Making bold choices day after day can be exciting, or terrifying, but certainly not boring. That’s what Ken O’Neil’s oeuvre communicates, oddly enough with almost inexplicable beauty.
An exhibition of O’Neil’s work, titled “From Pen to Paint,” opens with a reception today (March 16) from 4-6 p.m. at the Encore Gallery of the Taos Community Auditorium, 145 Paseo del Pueblo Norte. It will remain on view through May 11.
The show, part of the venue’s “TCA Exhibits” series, features the artist’s most recent work, and a few pieces from the past five years that have never before been exhibited. His art book “Behind the Paint,” designed and distributed by University of New Mexico Press, recounts excerpts from over 40 years of journaling that spawned various pieces and series of art works. Copies will be available during the opening reception.
Press materials put it mildly though, stating the show “features oils and monotypes with each work of art telling a story that is expressed with bold, yet soft colors, and compositions of patterns and shapes blending abstract and representational forms.”
Candid about his shamanistic life ways, O’Neil unapologetically presents mesmerizing parallel realities of color-blasted abstract and figurative oils, acrylics and monotypes. There’s even a dazzling metal transfer, a collaboration with Jack Leustig Imaging of Arroyo Seco and photographer Gak Stonn of Taos. Titled, “Fire Circle,” it is a blazing heat feast with a dense spit of blue-hot coals birthing a new-furled flame, snaking up and out to some other-dimensional surface.
“My goal is to paint images that can exist in two worlds, the ancient and the modern,” O’Neil says in an artist statement. “What leads me to this path is my fascination for the art of those who have gone before me, including those who used cave walls for their canvas; a woven textile filled with symbology; petroglyphs and pictographs; finely textured and structured stone walls and statues. Maybe theirs was an adventure into an unknown world also.”
“Haiku” is a rich, hell-fired red dimension boasting a short black “kata” sword and a larger black “warrior” sword, punctuated by scribed text, burned-in perhaps by the intensity of the incantation, an ancient proverb or dire warning floating between the swords, and seeming to appear and disappear in a roiling atmosphere of excavation.
“Kora” is an abstracted stormy landscape of Mount Kailash in Tibet, one of the 50 countries where this intrepid artist, writer and filmmaker has lived, co-producing films with his famous Taos filmmaker partner and spouse, Andrea Heckman. Although figurative, the whistling snow about the stormy Himalayan peaks celebrates the elementals of Earth, Air, Fire, Water and Space, dwarfing the accomplishments of mere men.
In “Layers of Understanding,” a near-figurative inner-scape painted after the November 2016 election, there are cuneiform, Irish runes and Asian symbols embedded within and atop layers of red, brown, white, yellow, orange, crimson, navy and much more. In this piece he said he wanted to communicate that America is a multicultural country, which some people are trying to change post haste.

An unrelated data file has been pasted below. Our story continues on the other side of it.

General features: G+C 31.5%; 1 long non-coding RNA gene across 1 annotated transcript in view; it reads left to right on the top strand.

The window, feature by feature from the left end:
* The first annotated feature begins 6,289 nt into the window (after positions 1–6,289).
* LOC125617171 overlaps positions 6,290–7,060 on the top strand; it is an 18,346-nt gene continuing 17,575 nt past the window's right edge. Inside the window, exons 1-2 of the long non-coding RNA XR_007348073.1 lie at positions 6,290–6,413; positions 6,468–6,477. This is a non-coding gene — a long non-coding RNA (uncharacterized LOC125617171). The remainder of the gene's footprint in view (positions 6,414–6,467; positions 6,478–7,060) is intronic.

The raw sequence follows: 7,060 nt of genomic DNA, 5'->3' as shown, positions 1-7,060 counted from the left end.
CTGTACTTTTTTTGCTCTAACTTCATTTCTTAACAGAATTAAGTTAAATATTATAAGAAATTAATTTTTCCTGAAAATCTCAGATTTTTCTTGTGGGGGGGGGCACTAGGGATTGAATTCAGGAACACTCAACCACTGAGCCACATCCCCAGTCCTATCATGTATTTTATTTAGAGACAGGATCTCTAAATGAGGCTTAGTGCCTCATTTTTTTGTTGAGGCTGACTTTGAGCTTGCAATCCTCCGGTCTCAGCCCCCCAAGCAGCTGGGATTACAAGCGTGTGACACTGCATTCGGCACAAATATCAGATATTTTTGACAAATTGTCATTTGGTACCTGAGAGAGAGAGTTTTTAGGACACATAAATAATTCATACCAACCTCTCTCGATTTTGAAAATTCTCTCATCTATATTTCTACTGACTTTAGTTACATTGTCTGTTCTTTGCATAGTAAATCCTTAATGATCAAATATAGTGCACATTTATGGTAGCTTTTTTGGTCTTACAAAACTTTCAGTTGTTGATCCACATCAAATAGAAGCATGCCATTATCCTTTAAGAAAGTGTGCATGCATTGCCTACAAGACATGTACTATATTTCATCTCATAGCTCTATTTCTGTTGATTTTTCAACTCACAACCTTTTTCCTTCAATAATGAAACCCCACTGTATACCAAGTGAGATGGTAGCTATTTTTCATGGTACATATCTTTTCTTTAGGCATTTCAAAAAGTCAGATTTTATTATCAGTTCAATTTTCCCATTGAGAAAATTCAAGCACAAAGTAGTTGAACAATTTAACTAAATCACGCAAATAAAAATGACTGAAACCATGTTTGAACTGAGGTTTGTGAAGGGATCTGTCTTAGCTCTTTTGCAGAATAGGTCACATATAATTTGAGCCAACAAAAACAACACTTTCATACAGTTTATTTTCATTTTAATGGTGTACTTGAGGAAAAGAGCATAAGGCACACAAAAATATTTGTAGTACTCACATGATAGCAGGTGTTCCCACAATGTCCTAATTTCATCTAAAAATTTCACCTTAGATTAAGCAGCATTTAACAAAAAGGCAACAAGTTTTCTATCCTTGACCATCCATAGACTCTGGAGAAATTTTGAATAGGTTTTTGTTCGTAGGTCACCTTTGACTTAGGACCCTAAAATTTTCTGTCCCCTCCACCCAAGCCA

The feelings from the journal notes that inspired “Layers of Understanding” include: “Confusion, discord; Hitting a wall; Imbalances; We are all connected; Black, White, Brown, Red, Yellow; We are but strands in the web of Life, break one and we are all affected.”
An avid writer (his writing group is the Inksters), O’Neil’s creative process begins with journaling. Once roused by an entry, he brings it full circle, giving the mental concept a visual form through art.
He jump-starts a painting with words on a 3 by 5-inch card he fixes to a studio wall — words describing the feeling of a journal entry. How exactly a piece takes shape in how many days is a variable, but one he trusts, noting “when the clarity comes, so does the work of art, however that is not to say that there are not many detours in the rendering of the final work.”
He undercoats all his canvases and panels with gold paint. Why such an alchemical inquiry? He says gold signifies a richness “that is an undertone rather than a flagrant thing. Its value is when it can be sensed sneaking through the overpainting, felt more than seen perhaps. It doesn’t work in monotypes for me because the monotype purpose is to free up the artist mind, and you are in a partnership with the master printer as well.”
True to his narrative bent, he is a merciless editor and his own toughest critic. He recalled pieces he’s completed, which later, he found he hated, and so whited-out after weeks of painting, just to start anew. He maintains he will not sign a work unless he is completely satisfied with it.
A native of Vancouver, Canada, O’Neil chose art at age 46. After climbing corporate ladders in Silicon Valley and finding three piece suits and board rooms dull, he chose a new path through San Francisco Art Institute and the Marchutz School of Lithography in Aix-en-Provence in Southern France.
He took the ultimate risk in choosing art over the security of the known world. And now he feels at the end of the day, if a viewer can get inside one of his canvases and travel with him, then the painting is a vessel of success and commonality.
For more information contact the Taos Center for The Arts office at (575) 758-2052 or visit tcataos.org.